Few places give the stranger the sense of vast disclosure, the abrupt realization of a completely different world, that he finds at the end of a day’s ride up the Deer Creek Trail, from Valley, Wyoming. The trail is easy going for anyone capable of eight or ten miles on a horse or afoot — now a forest path and again a series of switchbacks over jutting rock slopes, at times touching the edge of a precipice, with the creek far below. There are small streams and waterfalls on the way and meadows where, at a pinch, one could picket horses and camp overnight.
The terrain is so rough and the way so tortuous that the vistas are all at fairly close quarters. By midafternoon the trail is in deep shadow as it rises to timberline and confronts the final bastion of the Deer Creek Pass — a notch between two gigantic crags, occasionally in view at the top of what seems, in the blue shadow, an impassable wall. But the path keeps opening up, a few yards at a time. It curves around the last great rocky knob of the barrier and loses itself suddenly in turf, green grass, a platform of earth about the size of a putting green. This is the top.
No one going up Deer Creek for the first time can prepare his mind or eye for what awaits him at the pass. He has left a ranch country that morning, a valley of grazing land, bald benches, sagebrush, telephone poles, barbed wire, and automobiles. He doesn’t realize how high he has gone, although the summer afternoon may have flicked him with hail or a flurry of snow. Least of all can he comprehend, at this threshold, how truly it is a threshold to a wilderness.
Wilderness is a bad word, I suppose, and in some parts of the world it would mean a bitter struggle against nature — hardship, hunger, thirst, parasites, disease, bad drinking water, and such. West of the Deer Creek Pass, the wilderness is more benign in its three or four months of mild weather, a land of wild flowers and game, where one can drink from any stream. A horse grazing the bright yellow meadows is fat and slick within a week. The firewood is always at hand. There are no plagues or pests. The climate is spectacular: freezing every night, with snow on the north slopes all summer, and a hot sun by day. A case of butter, stored in the shade, will keep fresh and hard indefinitely, while the camper may be sun-bathing on the other side of his tent.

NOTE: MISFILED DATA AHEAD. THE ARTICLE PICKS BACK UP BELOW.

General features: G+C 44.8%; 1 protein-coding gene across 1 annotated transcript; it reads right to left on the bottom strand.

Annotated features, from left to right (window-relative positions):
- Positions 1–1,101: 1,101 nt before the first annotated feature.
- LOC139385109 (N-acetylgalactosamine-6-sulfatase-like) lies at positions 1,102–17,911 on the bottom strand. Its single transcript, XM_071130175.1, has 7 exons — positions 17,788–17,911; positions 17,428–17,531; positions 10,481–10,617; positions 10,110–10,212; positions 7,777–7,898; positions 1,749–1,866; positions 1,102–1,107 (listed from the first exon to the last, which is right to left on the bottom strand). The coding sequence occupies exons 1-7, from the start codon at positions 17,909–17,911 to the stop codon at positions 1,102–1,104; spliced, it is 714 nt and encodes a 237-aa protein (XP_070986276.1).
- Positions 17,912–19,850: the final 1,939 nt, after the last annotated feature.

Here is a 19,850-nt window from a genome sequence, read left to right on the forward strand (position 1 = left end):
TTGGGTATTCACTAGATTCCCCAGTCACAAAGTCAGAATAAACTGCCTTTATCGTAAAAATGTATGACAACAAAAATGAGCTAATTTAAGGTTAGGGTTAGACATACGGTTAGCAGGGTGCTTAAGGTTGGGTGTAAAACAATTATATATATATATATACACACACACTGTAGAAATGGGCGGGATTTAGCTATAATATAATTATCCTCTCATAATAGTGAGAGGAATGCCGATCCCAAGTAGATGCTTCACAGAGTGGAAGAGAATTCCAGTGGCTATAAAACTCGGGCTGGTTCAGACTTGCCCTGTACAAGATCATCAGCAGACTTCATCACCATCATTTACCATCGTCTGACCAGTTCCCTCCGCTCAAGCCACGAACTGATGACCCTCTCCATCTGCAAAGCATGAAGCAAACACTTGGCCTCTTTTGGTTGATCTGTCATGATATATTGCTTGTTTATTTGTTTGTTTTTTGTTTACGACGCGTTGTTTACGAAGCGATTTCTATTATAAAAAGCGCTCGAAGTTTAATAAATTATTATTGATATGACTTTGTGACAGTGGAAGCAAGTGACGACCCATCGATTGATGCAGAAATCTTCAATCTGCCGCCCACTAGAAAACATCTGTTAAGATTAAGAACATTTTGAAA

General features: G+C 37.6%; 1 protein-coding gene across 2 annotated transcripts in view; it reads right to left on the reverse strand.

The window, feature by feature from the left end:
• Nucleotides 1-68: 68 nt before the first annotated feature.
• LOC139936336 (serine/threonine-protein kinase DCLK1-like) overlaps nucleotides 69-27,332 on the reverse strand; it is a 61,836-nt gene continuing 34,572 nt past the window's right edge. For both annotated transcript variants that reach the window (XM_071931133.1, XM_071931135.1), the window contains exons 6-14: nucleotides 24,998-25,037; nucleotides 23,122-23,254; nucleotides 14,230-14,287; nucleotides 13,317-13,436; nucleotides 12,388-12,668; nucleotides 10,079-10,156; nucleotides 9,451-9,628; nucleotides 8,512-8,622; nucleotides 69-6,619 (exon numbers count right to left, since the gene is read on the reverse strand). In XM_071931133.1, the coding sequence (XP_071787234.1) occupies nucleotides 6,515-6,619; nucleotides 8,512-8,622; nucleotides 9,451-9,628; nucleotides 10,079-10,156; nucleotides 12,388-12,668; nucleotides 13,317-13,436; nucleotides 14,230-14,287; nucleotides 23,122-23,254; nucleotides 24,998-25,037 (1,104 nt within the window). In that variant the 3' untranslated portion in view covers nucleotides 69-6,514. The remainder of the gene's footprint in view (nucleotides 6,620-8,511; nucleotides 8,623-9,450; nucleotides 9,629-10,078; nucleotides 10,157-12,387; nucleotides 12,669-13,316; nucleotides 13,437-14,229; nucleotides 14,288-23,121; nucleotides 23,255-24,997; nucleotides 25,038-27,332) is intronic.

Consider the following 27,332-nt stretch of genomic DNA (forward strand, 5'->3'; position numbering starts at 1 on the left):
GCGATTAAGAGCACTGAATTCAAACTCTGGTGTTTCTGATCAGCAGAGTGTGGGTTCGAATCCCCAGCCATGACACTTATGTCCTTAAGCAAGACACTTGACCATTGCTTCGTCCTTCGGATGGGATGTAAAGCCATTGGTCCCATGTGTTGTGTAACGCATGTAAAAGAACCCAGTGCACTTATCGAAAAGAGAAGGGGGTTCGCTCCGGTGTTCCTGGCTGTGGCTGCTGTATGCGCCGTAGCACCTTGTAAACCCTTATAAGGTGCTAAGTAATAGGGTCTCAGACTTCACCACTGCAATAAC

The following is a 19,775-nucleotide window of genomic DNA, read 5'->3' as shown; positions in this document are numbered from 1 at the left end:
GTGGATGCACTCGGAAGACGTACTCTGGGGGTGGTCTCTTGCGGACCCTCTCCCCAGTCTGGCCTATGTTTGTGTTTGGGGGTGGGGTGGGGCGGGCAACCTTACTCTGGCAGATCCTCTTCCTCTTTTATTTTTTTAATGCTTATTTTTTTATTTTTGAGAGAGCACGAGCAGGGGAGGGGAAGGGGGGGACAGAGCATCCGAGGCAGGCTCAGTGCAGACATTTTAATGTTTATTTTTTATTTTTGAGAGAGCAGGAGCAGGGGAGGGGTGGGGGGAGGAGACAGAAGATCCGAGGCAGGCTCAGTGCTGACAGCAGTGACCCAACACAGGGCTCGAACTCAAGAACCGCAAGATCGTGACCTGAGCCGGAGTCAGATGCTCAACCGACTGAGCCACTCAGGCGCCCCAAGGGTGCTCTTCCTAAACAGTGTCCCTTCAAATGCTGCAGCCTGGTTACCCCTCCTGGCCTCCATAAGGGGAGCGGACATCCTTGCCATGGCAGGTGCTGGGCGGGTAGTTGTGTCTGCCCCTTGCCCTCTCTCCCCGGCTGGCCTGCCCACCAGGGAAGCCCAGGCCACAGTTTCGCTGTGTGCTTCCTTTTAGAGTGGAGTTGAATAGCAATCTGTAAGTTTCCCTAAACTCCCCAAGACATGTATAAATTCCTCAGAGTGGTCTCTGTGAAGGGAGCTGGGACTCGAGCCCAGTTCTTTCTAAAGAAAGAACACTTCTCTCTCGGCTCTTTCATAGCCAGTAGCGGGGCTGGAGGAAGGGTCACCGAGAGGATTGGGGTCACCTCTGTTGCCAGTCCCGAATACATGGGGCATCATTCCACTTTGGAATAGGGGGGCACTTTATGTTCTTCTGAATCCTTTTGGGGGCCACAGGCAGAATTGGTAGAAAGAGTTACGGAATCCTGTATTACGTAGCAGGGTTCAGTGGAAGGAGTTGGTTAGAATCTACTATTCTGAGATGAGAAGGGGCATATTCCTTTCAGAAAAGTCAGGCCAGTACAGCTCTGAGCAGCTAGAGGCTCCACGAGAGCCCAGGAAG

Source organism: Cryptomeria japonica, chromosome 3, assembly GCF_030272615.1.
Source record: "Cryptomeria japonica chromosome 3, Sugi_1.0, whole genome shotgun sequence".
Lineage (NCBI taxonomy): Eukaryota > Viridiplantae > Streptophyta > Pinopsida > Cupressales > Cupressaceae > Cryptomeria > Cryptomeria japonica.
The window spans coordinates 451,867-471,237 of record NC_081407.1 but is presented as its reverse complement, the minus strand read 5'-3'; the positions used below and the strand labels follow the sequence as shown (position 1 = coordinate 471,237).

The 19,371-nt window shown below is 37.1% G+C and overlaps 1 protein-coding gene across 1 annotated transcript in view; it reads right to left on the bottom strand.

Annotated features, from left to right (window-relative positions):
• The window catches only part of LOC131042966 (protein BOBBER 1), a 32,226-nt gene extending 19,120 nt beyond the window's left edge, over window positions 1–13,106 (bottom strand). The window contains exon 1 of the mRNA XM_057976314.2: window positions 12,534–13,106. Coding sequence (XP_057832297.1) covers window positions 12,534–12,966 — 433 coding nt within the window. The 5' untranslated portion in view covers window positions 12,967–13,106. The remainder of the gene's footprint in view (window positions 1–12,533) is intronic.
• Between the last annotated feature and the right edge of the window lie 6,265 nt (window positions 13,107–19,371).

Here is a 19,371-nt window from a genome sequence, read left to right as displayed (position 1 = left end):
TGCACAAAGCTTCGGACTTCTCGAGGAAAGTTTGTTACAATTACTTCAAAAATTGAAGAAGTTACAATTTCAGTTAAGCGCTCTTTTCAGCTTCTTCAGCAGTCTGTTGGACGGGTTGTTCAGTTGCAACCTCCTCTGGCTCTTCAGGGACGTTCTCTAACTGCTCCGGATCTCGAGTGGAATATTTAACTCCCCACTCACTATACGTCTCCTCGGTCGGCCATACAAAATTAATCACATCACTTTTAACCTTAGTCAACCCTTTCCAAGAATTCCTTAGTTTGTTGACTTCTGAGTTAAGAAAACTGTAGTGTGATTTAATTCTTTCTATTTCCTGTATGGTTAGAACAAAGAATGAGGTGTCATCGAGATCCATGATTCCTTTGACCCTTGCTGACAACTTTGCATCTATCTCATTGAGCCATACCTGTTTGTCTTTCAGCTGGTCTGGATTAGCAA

That is the kind of wilderness which lies so suddenly before the newcomer as he passes the last tumbled rock barrier and stands in the grassy notch of the pass. Millions and millions of acres, range on range of mountains, the brown valleys, frosted peaks, green forests, spread before him in panorama almost without limit. There is a limit — dim, blue-gray, immense and mysterious — far to the west: the Tetons and Mount Moran. In all the intervening miles, on this summer afternoon, are probably not fifty people. There are no roads, no settlements, and the game trails which lead to nowhere are more heavily traveled than the main trail ahead, on which several days of riding would bring you to Jackson’s Hole.
Erle Stanley Gardner (page 90) shows us what the airplane can do to the wilderness. One charter party means more to come. But the very things that draw them to the wilds — the hunting and fishing, the quiet that comes from remoteness — are thereby destroyed.
The West is already laid out at the disposal of every taste, age, and purse. Its de luxe hotels would interchange with Park Avenue. It offers dude ranches, trailer camps, “motels,” furnished rooms, amid mountain scenes unsurpassed anywhere in the world. But it also offers to modern man a chance to live on his own in a wilderness.
The Indians took pride in touching an enemy. They called it “counting coup.” That is what Mr. Gardner’s pair of plane passengers were doing. They flew in, killed their buck, and flew out.
They had counted coup on the wilderness.
C. W. M.